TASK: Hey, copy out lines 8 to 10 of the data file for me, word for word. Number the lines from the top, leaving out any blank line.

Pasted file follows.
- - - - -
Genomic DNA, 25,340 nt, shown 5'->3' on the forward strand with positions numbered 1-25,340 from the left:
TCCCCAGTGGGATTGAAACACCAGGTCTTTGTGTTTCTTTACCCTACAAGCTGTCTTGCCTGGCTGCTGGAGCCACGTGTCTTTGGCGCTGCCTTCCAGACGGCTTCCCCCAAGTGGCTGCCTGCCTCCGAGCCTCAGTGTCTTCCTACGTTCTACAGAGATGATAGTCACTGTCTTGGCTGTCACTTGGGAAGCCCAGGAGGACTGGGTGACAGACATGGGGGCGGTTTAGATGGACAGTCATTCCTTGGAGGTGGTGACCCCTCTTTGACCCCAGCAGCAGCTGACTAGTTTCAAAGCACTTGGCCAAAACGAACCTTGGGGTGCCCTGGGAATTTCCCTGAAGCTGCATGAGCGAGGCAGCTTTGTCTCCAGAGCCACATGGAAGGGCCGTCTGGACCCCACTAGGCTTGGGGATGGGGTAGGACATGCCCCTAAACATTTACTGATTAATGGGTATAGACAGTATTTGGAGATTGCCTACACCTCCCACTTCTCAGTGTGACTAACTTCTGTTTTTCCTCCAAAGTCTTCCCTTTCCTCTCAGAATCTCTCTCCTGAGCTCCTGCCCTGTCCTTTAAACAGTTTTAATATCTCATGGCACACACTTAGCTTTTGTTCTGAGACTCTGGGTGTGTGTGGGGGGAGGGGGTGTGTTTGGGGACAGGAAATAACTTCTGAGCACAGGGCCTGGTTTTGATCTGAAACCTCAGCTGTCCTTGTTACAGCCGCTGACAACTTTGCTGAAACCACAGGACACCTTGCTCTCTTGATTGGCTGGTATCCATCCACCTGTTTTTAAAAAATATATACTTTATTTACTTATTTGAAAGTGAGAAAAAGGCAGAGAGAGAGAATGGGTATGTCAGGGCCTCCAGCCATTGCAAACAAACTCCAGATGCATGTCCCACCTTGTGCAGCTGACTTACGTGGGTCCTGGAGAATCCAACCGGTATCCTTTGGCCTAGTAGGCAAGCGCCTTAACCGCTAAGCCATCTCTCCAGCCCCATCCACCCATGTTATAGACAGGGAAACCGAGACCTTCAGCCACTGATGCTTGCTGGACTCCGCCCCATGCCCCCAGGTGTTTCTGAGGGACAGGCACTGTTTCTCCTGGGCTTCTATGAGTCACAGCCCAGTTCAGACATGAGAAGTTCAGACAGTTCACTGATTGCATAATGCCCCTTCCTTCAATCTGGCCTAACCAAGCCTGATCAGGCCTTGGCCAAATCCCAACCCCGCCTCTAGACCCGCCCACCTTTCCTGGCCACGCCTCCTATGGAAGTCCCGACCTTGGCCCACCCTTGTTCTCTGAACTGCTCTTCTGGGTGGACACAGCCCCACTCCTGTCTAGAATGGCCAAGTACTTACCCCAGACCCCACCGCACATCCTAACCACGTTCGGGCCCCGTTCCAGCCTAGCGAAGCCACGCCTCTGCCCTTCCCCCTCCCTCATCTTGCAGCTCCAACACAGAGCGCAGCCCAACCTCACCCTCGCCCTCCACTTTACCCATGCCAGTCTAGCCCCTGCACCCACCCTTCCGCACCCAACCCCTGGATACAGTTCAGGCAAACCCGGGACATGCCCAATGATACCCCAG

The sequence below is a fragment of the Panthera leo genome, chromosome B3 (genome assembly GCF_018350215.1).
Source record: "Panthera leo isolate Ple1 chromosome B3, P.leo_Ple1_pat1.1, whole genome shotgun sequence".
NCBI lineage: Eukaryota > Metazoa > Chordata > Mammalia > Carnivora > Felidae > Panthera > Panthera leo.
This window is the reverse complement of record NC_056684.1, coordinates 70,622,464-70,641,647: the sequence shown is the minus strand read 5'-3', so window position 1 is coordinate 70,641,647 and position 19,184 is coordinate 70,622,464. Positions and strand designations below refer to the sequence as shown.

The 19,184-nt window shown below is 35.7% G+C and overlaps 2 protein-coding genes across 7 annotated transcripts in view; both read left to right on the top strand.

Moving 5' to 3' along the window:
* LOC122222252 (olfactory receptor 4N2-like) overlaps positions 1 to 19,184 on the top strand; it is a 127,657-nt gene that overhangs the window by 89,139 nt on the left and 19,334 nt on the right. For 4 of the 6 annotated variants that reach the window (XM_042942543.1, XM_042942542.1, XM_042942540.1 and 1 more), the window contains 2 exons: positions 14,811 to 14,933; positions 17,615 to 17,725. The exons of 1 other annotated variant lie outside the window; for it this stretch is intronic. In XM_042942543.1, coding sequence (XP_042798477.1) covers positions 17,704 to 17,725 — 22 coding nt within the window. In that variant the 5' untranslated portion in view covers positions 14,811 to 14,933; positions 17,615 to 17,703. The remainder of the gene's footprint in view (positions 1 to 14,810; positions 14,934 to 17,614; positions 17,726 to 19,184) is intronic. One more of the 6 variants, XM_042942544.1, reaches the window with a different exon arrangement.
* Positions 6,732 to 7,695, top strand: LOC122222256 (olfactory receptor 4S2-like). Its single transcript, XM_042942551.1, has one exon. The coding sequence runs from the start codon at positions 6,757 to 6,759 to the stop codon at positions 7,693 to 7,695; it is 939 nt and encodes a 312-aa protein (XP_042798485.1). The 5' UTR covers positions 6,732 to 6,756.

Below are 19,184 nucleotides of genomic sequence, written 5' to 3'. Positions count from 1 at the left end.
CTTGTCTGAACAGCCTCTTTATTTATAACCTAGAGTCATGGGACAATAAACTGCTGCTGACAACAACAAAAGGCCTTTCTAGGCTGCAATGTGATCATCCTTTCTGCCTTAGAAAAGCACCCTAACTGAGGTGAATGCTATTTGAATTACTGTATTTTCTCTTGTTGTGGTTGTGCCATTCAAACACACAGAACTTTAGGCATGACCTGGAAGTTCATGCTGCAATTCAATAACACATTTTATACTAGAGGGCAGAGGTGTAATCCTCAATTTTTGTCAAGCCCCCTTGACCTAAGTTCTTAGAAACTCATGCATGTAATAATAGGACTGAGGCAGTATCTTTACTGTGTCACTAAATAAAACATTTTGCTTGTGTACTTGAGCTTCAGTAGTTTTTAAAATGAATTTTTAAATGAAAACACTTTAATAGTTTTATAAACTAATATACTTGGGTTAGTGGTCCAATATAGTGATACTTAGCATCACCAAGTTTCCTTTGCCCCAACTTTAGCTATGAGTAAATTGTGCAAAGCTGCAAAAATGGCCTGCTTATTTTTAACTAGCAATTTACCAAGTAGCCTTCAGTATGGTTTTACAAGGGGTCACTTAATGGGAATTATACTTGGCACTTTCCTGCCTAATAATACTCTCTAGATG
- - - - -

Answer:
Moving 5' to 3' along the window:
* LOC122222252 (olfactory receptor 4N2-like) overlaps positions 1 to 19,184 on the top strand; it is a 127,657-nt gene that overhangs the window by 89,139 nt on the left and 19,334 nt on the right. For 4 of the 6 annotated variants that reach the window (XM_042942543.1, XM_042942542.1, XM_042942540.1 and 1 more), the window contains 2 exons: positions 14,811 to 14,933; positions 17,615 to 17,725. The exons of 1 other annotated variant lie outside the window; for it this stretch is intronic. In XM_042942543.1, coding sequence (XP_042798477.1) covers positions 17,704 to 17,725 — 22 coding nt within the window. In that variant the 5' untranslated portion in view covers positions 14,811 to 14,933; positions 17,615 to 17,703. The remainder of the gene's footprint in view (positions 1 to 14,810; positions 14,934 to 17,614; positions 17,726 to 19,184) is intronic. One more of the 6 variants, XM_042942544.1, reaches the window with a different exon arrangement.
* Positions 6,732 to 7,695, top strand: LOC122222256 (olfactory receptor 4S2-like). Its single transcript, XM_042942551.1, has one exon. The coding sequence runs from the start codon at positions 6,757 to 6,759 to the stop codon at positions 7,693 to 7,695; it is 939 nt and encodes a 312-aa protein (XP_042798485.1). The 5' UTR covers positions 6,732 to 6,756.